Skyscrapers: Chicago was home to the first Skyscraper, the Home Insurance Building built in 1884.

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How to get from New York to Chicago

By airplane

Flights between New York and Chicago take around 2 hours 30 minutes. When adding the time to get to the airport and through security, this can easily increase to 6 hours and more. Round trip tickets are usually sold at 160 $ and up. Low cost carriers as well as special promotions might offer cheaper flights. As this is a very popular route, there are many airline companies flying from New York to Chicago. All major US companies (United, Continental, American Airlines, Delta, US Airways) have the two cities in their network. Low cost carriers serving this route include Southwest Airlines, JetBlue and Spirit Airlines.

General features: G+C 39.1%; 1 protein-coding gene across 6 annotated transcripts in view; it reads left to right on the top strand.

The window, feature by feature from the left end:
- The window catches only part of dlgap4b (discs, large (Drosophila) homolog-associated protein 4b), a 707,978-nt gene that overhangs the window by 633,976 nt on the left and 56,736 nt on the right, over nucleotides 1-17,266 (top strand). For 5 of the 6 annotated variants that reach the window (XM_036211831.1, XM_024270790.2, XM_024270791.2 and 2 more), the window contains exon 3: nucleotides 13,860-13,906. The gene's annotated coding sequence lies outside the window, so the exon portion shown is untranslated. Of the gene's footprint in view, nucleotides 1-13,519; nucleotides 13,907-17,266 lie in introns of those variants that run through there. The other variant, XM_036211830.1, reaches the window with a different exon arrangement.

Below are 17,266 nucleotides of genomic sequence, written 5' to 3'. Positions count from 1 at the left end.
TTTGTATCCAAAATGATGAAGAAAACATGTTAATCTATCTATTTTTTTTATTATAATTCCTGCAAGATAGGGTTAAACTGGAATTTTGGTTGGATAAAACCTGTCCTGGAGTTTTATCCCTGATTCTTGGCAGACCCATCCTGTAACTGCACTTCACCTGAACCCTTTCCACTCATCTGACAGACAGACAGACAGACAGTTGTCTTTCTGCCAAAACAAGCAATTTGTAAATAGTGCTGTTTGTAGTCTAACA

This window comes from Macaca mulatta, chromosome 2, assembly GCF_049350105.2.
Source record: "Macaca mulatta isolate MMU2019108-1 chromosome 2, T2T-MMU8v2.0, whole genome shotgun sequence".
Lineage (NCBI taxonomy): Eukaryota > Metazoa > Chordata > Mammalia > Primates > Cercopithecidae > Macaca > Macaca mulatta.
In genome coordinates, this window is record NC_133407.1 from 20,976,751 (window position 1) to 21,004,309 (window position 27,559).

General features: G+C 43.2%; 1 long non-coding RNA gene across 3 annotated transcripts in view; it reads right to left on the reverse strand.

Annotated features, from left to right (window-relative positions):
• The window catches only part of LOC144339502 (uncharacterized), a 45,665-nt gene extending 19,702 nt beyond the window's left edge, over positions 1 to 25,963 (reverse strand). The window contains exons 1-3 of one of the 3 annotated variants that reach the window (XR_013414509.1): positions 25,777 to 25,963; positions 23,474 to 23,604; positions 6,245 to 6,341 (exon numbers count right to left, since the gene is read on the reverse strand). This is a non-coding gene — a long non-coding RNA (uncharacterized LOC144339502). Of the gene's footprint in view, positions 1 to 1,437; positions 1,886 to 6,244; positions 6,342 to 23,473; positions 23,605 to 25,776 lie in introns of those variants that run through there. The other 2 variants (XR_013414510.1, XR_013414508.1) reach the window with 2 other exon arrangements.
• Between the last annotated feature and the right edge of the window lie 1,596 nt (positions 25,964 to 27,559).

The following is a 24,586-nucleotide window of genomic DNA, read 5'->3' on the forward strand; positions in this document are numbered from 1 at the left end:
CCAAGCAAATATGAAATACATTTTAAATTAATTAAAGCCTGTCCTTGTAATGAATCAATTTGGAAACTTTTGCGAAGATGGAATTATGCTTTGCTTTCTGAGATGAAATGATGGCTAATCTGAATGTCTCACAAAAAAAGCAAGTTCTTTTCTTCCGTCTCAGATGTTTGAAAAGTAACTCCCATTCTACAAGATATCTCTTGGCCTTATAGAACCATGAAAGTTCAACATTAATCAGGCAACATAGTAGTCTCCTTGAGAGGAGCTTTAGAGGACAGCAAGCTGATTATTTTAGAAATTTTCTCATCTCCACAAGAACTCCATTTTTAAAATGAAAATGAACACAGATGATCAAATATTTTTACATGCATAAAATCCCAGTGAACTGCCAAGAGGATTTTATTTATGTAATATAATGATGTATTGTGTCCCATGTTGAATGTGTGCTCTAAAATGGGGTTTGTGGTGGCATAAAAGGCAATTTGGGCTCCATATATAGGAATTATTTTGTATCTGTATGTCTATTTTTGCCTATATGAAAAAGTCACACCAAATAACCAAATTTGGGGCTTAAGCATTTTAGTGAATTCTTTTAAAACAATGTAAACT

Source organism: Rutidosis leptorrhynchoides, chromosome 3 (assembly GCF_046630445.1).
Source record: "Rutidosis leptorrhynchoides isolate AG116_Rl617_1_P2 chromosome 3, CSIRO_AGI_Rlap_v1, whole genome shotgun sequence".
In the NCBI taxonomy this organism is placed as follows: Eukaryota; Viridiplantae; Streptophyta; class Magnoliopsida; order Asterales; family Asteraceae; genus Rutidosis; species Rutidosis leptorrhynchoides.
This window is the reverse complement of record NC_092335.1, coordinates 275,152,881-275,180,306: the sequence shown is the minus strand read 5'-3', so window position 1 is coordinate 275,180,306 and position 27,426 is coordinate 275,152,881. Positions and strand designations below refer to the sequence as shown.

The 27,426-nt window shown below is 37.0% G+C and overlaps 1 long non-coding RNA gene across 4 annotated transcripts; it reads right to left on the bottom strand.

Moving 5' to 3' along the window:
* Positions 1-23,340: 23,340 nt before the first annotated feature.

Airports in Chicago

Chicago's main airports are O'Hare International Airport and Midway International Airport. Both are connected to the CTA elevated train and bus network. From O'Hare, the Blue Line takes you downtown in about 45 minutes. From Midway, which is closer to downtown, the Orange Line brings you to the city in about 25 minutes. Alternatively, a taxi needs between 25 and 90 minutes from O'Hare and 15 to 40 minutes from Midway. There are two other airports in the Chicago Area (Gary Chicago Airport and Chicago Rockford Airport), but neither of them currently hosts scheduled flights to New York.

Airports serving New York

New York's most important airports are John F. Kennedy International Airport (JFK), Newark Liberty International Airport (EWR) and LaGuardia International Airport (LGA):